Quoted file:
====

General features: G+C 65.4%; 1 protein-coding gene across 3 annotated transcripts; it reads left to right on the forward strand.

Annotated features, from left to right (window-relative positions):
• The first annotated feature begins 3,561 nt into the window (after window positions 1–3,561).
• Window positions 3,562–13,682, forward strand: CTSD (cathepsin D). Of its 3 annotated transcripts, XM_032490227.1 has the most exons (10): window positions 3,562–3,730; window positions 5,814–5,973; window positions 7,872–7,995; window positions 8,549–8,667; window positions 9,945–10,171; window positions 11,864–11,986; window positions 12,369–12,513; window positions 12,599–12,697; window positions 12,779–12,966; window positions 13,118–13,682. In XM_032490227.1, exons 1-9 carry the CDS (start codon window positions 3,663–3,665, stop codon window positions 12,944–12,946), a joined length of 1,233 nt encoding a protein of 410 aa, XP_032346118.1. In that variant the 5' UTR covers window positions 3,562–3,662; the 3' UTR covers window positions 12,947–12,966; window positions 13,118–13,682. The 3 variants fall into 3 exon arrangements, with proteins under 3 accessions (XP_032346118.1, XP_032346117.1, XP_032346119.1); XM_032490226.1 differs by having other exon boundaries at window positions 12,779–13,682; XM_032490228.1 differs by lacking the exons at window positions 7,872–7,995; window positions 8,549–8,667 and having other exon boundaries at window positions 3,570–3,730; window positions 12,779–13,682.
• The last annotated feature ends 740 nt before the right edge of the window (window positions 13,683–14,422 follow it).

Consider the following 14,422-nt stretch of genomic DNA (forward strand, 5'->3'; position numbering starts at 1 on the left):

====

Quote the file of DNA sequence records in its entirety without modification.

General features: G+C 65.4%; 1 protein-coding gene across 3 annotated transcripts; it reads left to right on the forward strand.

Annotated features, from left to right (window-relative positions):
• The first annotated feature begins 3,561 nt into the window (after window positions 1–3,561).
• Window positions 3,562–13,682, forward strand: CTSD (cathepsin D). Of its 3 annotated transcripts, XM_032490227.1 has the most exons (10): window positions 3,562–3,730; window positions 5,814–5,973; window positions 7,872–7,995; window positions 8,549–8,667; window positions 9,945–10,171; window positions 11,864–11,986; window positions 12,369–12,513; window positions 12,599–12,697; window positions 12,779–12,966; window positions 13,118–13,682. In XM_032490227.1, exons 1-9 carry the CDS (start codon window positions 3,663–3,665, stop codon window positions 12,944–12,946), a joined length of 1,233 nt encoding a protein of 410 aa, XP_032346118.1. In that variant the 5' UTR covers window positions 3,562–3,662; the 3' UTR covers window positions 12,947–12,966; window positions 13,118–13,682. The 3 variants fall into 3 exon arrangements, with proteins under 3 accessions (XP_032346118.1, XP_032346117.1, XP_032346119.1); XM_032490226.1 differs by having other exon boundaries at window positions 12,779–13,682; XM_032490228.1 differs by lacking the exons at window positions 7,872–7,995; window positions 8,549–8,667 and having other exon boundaries at window positions 3,570–3,730; window positions 12,779–13,682.
• The last annotated feature ends 740 nt before the right edge of the window (window positions 13,683–14,422 follow it).

Consider the following 14,422-nt stretch of genomic DNA (forward strand, 5'->3'; position numbering starts at 1 on the left):